Monday, 17 December 2007

File size limitation problem with XslCompiledTransform

I recently ran into a problem with a reporting feature on a product we're building and was very close to release. The report was being generated by a IHttpHandler in the ASP.NET 2.0 site that would transform an XML data document to RTF using an XSLT transform. We had around 20 reports that were working fine and generating without any problems. One XSLT transform was causing some major problems that even lead to crashing the application pool in IIS 6.0 when it was running.

The handler that was supposed to be returning the report as an attachment in the request was displaying a 'Page cannot be displayed' and the System event log had warnings logged whenever this happened:-

A process serving application pool 'DefaultAppPool' suffered a fatal communication error with the World Wide Web Publishing Service. The process id was '6244'. The data field contains the error number.
For more information, see Help and Support Center at
0000: 8007006d
We couldn't recreate the problem locally in Visual Studio web development server, it only seemed to be for this one report when running in Windows 2003 and IIS 6.0.

The Xslt engine being used was the standard XslCompiledTransform class in the .NET framework, the previous implementation of Xslt transforms XslTransform had been marked as obsolete - so all during development the team was working with XslCompiledTransform. The only difference we could see with the broken report and the working ones (after a while of checking and double checking other probable causes) was that the Xsl file for that report was larger (~480Kb).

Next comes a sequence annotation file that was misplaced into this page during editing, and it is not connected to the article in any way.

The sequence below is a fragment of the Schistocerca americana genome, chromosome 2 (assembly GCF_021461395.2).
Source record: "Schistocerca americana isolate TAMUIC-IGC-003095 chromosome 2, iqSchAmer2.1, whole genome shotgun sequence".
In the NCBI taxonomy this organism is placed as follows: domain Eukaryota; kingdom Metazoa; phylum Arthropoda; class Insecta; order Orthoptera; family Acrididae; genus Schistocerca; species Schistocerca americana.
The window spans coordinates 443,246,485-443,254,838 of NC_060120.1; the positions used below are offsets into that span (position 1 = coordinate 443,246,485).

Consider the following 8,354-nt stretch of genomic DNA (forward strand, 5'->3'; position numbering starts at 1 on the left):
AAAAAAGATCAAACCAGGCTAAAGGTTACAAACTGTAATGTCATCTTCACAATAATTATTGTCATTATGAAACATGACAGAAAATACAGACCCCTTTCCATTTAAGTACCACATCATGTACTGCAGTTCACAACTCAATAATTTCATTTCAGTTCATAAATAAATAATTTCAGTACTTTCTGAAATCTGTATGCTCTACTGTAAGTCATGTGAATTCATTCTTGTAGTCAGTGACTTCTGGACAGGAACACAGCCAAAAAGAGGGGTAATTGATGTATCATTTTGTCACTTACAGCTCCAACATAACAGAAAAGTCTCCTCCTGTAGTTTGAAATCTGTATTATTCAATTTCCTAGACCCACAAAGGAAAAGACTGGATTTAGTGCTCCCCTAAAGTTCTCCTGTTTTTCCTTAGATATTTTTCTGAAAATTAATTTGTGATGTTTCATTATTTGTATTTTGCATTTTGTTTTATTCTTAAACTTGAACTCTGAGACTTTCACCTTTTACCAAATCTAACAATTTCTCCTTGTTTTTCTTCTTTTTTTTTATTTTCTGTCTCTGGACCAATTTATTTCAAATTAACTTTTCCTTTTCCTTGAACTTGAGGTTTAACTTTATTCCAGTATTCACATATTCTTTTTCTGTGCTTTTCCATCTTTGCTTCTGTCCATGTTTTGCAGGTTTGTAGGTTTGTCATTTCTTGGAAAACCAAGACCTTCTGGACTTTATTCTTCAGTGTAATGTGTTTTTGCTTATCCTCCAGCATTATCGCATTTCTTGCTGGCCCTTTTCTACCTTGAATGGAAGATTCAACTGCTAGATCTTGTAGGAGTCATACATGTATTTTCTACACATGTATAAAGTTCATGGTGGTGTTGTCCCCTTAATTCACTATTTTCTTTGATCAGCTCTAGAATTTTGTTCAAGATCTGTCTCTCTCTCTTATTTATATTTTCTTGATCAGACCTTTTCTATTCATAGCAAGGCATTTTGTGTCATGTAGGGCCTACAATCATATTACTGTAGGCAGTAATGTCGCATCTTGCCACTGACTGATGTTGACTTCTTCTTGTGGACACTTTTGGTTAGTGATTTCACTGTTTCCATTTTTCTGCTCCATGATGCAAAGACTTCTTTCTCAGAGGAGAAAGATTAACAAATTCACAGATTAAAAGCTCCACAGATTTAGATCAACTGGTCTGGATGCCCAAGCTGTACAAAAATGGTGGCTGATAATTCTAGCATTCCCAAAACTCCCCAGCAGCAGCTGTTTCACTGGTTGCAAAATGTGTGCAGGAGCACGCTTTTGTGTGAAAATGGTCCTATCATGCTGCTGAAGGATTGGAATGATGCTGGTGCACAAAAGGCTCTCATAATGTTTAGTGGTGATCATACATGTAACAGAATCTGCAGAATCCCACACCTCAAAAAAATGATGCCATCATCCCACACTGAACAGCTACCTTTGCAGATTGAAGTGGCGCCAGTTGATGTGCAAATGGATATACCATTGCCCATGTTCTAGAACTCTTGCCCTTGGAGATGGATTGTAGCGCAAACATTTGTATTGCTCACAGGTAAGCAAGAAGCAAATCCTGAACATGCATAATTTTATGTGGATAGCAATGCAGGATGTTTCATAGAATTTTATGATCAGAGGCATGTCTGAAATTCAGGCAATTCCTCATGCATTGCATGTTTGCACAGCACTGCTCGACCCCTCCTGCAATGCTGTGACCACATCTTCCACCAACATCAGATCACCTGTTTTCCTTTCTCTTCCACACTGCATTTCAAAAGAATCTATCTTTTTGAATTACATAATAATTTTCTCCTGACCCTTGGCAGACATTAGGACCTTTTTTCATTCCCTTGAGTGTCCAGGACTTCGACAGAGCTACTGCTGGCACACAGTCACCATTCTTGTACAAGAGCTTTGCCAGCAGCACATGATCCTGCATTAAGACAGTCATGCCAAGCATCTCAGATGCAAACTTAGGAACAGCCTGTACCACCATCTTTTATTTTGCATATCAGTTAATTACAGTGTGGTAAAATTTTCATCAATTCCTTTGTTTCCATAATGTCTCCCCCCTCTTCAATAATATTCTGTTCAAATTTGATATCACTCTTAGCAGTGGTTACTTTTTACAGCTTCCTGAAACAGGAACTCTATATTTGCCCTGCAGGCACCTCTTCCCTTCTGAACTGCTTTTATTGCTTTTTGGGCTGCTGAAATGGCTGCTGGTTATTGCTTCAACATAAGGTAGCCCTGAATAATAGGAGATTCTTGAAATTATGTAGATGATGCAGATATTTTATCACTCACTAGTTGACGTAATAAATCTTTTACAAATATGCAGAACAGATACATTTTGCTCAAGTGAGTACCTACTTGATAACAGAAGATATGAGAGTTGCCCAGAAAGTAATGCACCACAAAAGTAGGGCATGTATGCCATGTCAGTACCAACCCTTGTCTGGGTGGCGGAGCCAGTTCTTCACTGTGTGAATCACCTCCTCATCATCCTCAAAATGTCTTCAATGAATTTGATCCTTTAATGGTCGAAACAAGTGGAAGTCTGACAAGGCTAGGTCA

The migration guide in MSDN makes no mention of there being a file size limitation when using XslCompileTransform, but we were able to find this forum post that explains the issue we were having. The problem is due to the JIT compiler for Xslt transformation running out space for declaring locals during IL compilation. The suggestion is to split the XSL into smaller transforms, but we took an alternate route and switched back to using XslTransform in the code. The older class handles the large report transformation - it might obsolete, but it works!

Building reports like this way isn't the most elegant solution, but we hit this problem late in the development cycle that it was far too late to consider switching to a different method. It's a little disappointing that MS aren't more explicit about that limitation in the migration guide.